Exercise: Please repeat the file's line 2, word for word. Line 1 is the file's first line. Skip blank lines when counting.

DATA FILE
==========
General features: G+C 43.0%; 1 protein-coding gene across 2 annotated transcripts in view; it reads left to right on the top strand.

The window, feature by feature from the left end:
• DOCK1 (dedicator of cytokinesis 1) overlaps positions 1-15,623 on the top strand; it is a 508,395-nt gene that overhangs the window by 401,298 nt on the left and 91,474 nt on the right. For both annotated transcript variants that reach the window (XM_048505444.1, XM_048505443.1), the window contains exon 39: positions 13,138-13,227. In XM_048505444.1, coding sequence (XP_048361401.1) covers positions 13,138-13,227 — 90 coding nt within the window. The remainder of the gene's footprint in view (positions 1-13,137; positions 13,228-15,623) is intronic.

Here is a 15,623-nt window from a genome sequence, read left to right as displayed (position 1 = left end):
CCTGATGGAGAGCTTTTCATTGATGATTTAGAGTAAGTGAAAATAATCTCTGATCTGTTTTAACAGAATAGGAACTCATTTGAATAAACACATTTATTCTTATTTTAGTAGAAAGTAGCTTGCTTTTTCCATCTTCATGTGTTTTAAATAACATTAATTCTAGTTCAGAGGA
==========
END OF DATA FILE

The window, feature by feature from the left end: